January 8, 2021

By: Aaron C. Schlesinger Partner, Lauren Rayner Davis Associate, Peckar & Abramson, P.C.

On September 30, 2020, the Occupational Safety and Health Administration (OSHA) issued new regulatory guidance to clarify employer reporting requirements of COVID-19 related work incidents that lead to either an employee fatality or hospitalization. The reporting requirement for fatalities from a work-related COVID-19 infection is triggered when an employee dies within 30 days of being exposed to COVID-19 while at work. The employer then has eight hours from the time it learns of the death and knows that the cause of death was a work-related case of COVID-19, to report the incident to OSHA. Employers are also required to report incidents where an employee has been hospitalized as a result of COVID-19 within 24 hours of learning of it, but only if such in-patient hospitalization occurred within 24 hours of the work-related exposure to the virus.

But when and how do employers determine if the exposure is “work-related”, requiring them to report?

What is a “Work-Related Incident”?

A work-related incident occurs when an employee is exposed to SARS-CoV-2, the virus that causes COVID-19, in the workplace. The onus is on the employer to make the difficult determination as to whether the employee was exposed to the virus at work. Circumstances that could give rise to the reasonable inference that an employee having contracted the virus was work-related include, but are not limited to:

1) job duties that require the employee to frequently interact with members of the public,
2) knowledge that the infected employee had contact with another employee who was confirmed positive for COVID-19, or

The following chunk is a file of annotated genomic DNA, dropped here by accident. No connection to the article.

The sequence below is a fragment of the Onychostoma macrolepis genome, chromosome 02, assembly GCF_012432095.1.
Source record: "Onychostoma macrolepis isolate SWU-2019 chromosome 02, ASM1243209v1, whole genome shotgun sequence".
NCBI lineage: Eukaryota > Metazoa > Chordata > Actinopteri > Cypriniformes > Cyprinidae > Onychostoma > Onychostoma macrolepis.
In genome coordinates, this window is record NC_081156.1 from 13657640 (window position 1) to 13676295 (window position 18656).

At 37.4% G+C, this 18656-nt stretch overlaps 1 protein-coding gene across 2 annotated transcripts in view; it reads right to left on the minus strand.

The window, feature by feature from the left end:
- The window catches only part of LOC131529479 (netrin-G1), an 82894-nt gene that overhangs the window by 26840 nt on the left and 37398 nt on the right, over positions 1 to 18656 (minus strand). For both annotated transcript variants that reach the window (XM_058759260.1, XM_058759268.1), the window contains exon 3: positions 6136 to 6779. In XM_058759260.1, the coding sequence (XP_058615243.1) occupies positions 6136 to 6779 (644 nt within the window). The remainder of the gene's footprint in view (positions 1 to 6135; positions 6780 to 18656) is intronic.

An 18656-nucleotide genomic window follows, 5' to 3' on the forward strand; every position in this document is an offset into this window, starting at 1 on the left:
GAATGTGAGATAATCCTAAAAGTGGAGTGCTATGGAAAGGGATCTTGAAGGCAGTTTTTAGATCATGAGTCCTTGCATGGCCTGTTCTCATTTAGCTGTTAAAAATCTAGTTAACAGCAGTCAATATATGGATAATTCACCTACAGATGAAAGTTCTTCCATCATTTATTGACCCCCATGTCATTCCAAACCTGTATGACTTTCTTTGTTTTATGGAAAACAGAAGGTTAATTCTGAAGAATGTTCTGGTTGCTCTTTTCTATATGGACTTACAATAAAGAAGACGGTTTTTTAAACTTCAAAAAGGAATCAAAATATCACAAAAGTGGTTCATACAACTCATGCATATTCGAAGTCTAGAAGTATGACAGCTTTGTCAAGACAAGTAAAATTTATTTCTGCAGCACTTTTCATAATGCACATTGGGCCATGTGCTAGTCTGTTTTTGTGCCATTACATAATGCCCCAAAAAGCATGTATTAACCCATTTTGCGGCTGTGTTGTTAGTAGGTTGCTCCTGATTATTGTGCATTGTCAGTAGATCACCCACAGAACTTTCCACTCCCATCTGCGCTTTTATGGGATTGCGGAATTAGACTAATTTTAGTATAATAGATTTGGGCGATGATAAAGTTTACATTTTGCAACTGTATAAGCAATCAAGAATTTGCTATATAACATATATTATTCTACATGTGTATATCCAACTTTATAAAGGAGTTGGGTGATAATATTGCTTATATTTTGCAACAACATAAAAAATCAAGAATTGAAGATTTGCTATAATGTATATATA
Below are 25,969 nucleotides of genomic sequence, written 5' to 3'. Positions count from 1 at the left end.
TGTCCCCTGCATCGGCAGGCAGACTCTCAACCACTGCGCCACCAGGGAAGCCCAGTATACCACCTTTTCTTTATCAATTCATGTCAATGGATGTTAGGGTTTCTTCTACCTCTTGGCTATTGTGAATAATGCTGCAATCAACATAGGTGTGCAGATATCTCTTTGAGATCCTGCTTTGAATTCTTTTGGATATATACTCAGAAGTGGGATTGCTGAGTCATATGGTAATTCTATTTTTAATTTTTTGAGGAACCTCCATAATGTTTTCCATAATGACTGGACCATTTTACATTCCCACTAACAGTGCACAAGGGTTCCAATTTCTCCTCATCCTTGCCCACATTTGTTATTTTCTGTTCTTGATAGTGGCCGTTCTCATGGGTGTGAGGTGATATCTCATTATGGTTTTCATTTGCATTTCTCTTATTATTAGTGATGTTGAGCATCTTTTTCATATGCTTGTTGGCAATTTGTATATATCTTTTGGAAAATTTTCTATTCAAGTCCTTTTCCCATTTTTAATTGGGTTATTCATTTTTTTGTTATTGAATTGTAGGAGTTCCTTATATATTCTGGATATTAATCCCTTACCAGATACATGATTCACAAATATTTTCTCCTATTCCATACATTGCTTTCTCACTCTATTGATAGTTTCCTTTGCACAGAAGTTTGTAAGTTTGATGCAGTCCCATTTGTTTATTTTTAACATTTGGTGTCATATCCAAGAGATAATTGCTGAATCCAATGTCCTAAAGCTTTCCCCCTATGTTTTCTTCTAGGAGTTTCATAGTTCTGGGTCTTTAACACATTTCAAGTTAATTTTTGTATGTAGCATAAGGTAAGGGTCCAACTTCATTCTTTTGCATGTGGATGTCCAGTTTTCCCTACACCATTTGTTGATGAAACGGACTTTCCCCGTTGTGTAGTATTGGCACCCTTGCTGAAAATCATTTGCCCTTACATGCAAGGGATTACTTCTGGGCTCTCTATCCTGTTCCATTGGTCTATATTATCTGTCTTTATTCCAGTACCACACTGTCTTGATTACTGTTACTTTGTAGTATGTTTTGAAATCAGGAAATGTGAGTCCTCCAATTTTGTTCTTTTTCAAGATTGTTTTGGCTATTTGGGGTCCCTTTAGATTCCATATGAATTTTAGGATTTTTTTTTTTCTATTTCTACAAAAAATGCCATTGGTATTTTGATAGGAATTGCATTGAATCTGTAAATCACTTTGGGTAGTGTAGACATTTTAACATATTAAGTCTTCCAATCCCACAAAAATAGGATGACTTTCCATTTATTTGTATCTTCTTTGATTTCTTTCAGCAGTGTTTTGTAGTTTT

3) where several employees who regularly have close contact in the workplace have tested positive.

Employers should make all relevant inquiries to ascertain this information while also keeping employee medical information confidential at all times.

How Can an Employer Make a Required Report to OSHA?

Employers may report an employee fatality or in-patient hospitalization to OSHA by submitting an online reporting form on the agency’s website, by calling the OSHA 24-hour hotline at 1-800-321-OSHA (6742) or by calling the nearest OSHA regional office directly. When making a report, an employer must advise OSHA of the: (1) business name; (2) name(s) of employee(s) affected; (3) location(s) and time(s) of the incident(s); (4) brief description of the incident(s); and (5) appropriate contact person and phone number (unless the report is made anonymously). See 29 CFR 904.39(b)(2).

Are Employers Required to Notify Other Employees?

White there is no legal requirement for employers to notify their employees if a co-worker dies or falls ill as a result of COVID-19, both the Centers for Disease Control (CDC) and OSHA encourage employers to notify affected employees of any potential exposure to help reduce spread of the virus as long as all employee medical information is kept confidential under the Americans with Disabilities Act (ADA) and applicable state and local laws. Similarly, employers have a duty to take steps to protect their employees from viral exposure such as sanitizing workspaces, encouraging employees to wear masks and stay home if they are sick, taking action if the employer learns of a confirmed COVID-19 case that could potentially expose their employees to the virus, or requiring testing or screening programs to monitor employees for COVID-19 symptoms.

Final Thoughts

Information sought by OSHA in its online reporting form or by phone may be more comprehensive than what an employer is legally obligated to disclose. As a result, if an employer determines that it may have a reportable incident, it is advisable for the employer to consult with legal counsel prior to making a report to OSHA.

If you have any questions, please feel free to reach out via email to Aaron C. Schlesinger, Esq. at aschlesinger@pecklaw.com or Lauren Rayner Davis, Esq. at ldavis@pecklaw.com or by phone at (201) 343-3434.

The  views expressed in this article are not necessarily those of ConsensusDocs. Readers should not take or refrain from taking any action based on any information without first seeking legal advice.